Sekulow, Jan. 21: And then we had the invocation of the ghost of the Mueller report. I know something about that report. It came up empty on the issue of collusion with Russia. There was no obstruction. In fact, the Mueller report — to the contrary of what these managers say today — came to the exact opposite conclusions of what they say.
It’s true that the Mueller report did not conclude that Trump committed a crime by either coordinating with the Russians or obstructing justice, but the investigation did not come up “empty” on either obstruction of justice or collusion.
On obstruction of justice, the Mueller report documented 11 “key events” where the president attempted to influence the investigation.
“Our investigation found multiple acts by the President that were capable of exerting undue influence over law enforcement investigations, including the Russian-interference and obstruction investigations,” the report said. “The incidents were often carried out through one-on-one meetings in which the President sought to use his official power outside of usual channels. These actions ranged from efforts to remove the Special Counsel and to reverse the effect of the Attorney General’s recusal; to the attempted use of official power to limit the scope of the investigation; to direct and indirect contacts with witnesses with the potential to influence their testimony.”
The report, however, said there were “difficult [legal] issues that would need to be resolved,” in order to reach a conclusion on Trump’s conduct.
Factoring into his decision not to weigh in on prosecution, Mueller wrote, was an opinion issued by the Office of Legal Counsel finding that “the indictment or criminal prosecution of a sitting President would impermissibly undermine the capacity of the executive branch to perform its constitutionally assigned functions” in violation of “the constitutional separation of powers.”
Mueller report: Because we determined not to make a traditional prosecutorial judgment, we did not draw ultimate conclusions about the President’s conduct. The evidence we obtained about the President’s actions and intent presents difficult issues that would need to be resolved if we were making a traditional prosecutorial judgment. At the same time, if we had confidence after a thorough investigation of the facts that the President clearly did not commit obstruction of justice, we would so state. Based on the facts and the applicable legal standards, we are unable to reach that judgment. Accordingly, while this report does not conclude that the President committed a crime, it also does not exonerate him.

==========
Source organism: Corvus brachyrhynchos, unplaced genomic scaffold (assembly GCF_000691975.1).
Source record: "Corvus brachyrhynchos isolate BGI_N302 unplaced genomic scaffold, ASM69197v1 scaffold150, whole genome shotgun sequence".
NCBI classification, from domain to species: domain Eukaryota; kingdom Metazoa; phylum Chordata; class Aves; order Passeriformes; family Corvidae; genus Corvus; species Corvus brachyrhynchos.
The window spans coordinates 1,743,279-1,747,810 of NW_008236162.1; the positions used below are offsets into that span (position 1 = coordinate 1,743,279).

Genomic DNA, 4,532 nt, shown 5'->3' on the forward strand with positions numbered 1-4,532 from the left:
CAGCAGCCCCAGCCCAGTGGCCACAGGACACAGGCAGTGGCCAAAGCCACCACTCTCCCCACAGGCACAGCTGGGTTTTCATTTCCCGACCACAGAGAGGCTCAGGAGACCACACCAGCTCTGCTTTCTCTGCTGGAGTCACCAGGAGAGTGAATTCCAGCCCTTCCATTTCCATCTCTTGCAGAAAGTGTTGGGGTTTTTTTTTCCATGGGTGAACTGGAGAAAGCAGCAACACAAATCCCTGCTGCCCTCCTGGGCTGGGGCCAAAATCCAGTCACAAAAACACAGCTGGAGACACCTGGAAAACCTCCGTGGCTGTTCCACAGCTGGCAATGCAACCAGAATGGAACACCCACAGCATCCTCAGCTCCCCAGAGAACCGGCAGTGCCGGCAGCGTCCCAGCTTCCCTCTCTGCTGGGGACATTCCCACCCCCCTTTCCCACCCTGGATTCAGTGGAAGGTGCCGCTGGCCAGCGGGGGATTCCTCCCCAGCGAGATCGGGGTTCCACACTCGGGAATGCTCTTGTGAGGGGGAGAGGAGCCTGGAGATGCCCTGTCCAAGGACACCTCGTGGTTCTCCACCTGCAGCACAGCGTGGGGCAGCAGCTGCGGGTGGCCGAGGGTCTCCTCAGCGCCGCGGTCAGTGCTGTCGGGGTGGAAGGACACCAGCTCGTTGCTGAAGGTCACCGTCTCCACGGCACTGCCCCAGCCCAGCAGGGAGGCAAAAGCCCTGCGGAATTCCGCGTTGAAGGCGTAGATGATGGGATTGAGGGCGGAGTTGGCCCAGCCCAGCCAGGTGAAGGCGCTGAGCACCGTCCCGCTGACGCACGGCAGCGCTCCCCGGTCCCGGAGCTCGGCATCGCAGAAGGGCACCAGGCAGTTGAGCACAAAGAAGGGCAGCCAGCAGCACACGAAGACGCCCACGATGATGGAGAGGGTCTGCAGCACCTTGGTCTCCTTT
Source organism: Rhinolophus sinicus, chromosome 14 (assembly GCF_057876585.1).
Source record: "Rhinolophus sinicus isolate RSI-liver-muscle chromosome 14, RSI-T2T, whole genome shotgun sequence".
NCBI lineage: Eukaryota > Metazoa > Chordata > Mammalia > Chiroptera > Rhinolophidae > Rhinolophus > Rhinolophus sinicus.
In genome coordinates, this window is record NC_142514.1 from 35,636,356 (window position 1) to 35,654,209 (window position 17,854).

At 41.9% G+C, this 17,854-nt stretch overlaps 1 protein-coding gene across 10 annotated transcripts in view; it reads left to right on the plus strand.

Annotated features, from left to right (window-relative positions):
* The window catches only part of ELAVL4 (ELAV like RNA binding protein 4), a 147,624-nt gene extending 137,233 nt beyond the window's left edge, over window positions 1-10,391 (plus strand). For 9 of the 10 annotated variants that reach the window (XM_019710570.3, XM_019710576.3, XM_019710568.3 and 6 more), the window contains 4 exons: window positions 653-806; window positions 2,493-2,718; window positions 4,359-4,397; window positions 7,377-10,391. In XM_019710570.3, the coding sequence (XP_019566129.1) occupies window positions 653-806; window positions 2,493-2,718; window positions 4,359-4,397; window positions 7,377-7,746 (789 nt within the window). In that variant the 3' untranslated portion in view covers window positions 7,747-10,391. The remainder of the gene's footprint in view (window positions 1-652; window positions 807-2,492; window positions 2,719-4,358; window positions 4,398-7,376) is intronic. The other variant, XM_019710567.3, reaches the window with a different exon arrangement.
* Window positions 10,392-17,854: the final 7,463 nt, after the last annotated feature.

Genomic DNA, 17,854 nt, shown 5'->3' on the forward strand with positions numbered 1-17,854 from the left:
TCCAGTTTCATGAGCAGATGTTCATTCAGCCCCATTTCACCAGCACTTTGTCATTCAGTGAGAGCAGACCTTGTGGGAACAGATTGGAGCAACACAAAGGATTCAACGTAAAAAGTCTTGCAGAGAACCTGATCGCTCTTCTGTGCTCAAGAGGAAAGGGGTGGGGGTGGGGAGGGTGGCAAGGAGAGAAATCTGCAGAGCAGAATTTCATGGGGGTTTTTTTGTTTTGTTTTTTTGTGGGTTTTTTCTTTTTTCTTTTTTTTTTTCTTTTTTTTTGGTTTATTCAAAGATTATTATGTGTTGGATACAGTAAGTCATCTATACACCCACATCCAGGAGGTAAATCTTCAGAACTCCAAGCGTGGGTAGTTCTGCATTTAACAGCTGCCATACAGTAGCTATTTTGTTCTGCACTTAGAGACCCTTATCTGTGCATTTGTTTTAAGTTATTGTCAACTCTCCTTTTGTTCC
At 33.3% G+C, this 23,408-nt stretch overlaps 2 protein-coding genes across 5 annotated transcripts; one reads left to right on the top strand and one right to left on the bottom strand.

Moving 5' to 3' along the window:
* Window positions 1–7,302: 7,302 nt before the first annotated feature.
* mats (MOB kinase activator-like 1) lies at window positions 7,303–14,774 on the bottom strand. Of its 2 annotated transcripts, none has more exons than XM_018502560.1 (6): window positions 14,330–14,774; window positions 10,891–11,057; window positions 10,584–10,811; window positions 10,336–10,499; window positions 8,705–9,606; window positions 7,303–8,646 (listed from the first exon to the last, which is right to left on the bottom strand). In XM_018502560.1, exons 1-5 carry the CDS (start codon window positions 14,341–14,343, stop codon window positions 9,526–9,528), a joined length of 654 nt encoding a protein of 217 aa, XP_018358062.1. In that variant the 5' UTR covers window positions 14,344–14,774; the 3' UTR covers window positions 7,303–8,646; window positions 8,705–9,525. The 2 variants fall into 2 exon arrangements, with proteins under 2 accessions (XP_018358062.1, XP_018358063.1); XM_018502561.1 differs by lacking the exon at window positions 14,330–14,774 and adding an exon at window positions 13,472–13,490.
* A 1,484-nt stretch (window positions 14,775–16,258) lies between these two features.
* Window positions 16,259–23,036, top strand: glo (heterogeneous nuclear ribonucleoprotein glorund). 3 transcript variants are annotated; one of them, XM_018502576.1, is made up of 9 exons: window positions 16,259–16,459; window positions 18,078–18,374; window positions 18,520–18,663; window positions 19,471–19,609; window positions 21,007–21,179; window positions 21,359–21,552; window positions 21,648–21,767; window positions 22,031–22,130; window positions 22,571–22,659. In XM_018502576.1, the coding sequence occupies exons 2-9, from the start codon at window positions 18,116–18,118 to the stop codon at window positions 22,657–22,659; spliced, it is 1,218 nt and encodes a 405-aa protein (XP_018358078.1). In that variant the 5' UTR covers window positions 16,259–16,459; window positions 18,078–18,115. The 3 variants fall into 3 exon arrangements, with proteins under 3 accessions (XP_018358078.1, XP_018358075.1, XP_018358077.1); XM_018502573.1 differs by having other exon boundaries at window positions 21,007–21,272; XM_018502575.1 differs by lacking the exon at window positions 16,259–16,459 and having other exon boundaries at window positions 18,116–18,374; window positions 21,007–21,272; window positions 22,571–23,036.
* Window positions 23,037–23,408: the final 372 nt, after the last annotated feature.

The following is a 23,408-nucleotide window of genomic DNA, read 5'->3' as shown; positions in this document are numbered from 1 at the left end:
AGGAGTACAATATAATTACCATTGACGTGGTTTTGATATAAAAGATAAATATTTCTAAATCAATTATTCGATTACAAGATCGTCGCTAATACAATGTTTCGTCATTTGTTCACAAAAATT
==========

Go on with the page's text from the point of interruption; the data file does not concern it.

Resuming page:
The special counsel’s investigation also “did not establish that the Campaign coordinated or conspired with the Russian government in its election-interference activities.” But it presented evidence of “multiple contacts … between Trump Campaign officials and individuals with ties to the Russian government.”
Those contacts included Donald Trump Jr.’s eagerness to accept “very high level and sensitive information” that promised to “incriminate Hillary” as “part of Russia and its government’s support for Mr. Trump,” as laid out in an email Trump Jr. received from a Russian acquaintance. “[I]f it’s what you say I love it,” responded Trump Jr., who days later attended a meeting expecting to obtain the material from a Russian lawyer who “had previously worked for the Russian government and maintained a relationship with that government throughout this period of time,” the Mueller report said.